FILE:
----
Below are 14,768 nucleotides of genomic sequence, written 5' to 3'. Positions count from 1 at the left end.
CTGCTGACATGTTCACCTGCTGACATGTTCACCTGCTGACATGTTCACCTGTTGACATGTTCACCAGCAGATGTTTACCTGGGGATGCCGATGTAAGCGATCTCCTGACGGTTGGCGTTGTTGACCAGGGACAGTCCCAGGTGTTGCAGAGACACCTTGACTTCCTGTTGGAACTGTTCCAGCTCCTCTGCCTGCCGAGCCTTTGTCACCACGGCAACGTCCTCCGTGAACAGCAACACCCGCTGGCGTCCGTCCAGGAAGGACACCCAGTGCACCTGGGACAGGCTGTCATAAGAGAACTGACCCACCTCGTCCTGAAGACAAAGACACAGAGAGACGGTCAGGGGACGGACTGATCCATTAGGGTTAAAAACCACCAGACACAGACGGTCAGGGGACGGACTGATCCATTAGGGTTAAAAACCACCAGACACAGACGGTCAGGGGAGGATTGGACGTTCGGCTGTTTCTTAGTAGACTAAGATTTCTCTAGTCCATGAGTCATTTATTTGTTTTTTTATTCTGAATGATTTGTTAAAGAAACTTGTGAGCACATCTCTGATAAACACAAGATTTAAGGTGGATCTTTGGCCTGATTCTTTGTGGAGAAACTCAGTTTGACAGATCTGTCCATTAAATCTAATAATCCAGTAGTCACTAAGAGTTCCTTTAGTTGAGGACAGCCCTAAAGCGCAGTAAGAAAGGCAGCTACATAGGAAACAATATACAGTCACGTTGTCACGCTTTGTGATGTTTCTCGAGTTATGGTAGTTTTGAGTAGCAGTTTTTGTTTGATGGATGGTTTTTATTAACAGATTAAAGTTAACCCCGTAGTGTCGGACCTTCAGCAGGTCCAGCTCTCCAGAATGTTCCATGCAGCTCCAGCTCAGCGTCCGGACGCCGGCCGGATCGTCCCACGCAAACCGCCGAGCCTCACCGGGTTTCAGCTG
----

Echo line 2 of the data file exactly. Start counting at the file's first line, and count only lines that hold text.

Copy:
CTGCTGACATGTTCACCTGCTGACATGTTCACCTGCTGACATGTTCACCTGTTGACATGTTCACCAGCAGATGTTTACCTGGGGATGCCGATGTAAGCGATCTCCTGACGGTTGGCGTTGTTGACCAGGGACAGTCCCAGGTGTTGCAGAGACACCTTGACTTCCTGTTGGAACTGTTCCAGCTCCTCTGCCTGCCGAGCCTTTGTCACCACGGCAACGTCCTCCGTGAACAGCAACACCCGCTGGCGTCCGTCCAGGAAGGACACCCAGTGCACCTGGGACAGGCTGTCATAAGAGAACTGACCCACCTCGTCCTGAAGACAAAGACACAGAGAGACGGTCAGGGGACGGACTGATCCATTAGGGTTAAAAACCACCAGACACAGACGGTCAGGGGACGGACTGATCCATTAGGGTTAAAAACCACCAGACACAGACGGTCAGGGGAGGATTGGACGTTCGGCTGTTTCTTAGTAGACTAAGATTTCTCTAGTCCATGAGTCATTTATTTGTTTTTTTATTCTGAATGATTTGTTAAAGAAACTTGTGAGCACATCTCTGATAAACACAAGATTTAAGGTGGATCTTTGGCCTGATTCTTTGTGGAGAAACTCAGTTTGACAGATCTGTCCATTAAATCTAATAATCCAGTAGTCACTAAGAGTTCCTTTAGTTGAGGACAGCCCTAAAGCGCAGTAAGAAAGGCAGCTACATAGGAAACAATATACAGTCACGTTGTCACGCTTTGTGATGTTTCTCGAGTTATGGTAGTTTTGAGTAGCAGTTTTTGTTTGATGGATGGTTTTTATTAACAGATTAAAGTTAACCCCGTAGTGTCGGACCTTCAGCAGGTCCAGCTCTCCAGAATGTTCCATGCAGCTCCAGCTCAGCGTCCGGACGCCGGCCGGATCGTCCCACGCAAACCGCCGAGCCTCACCGGGTTTCAGCTG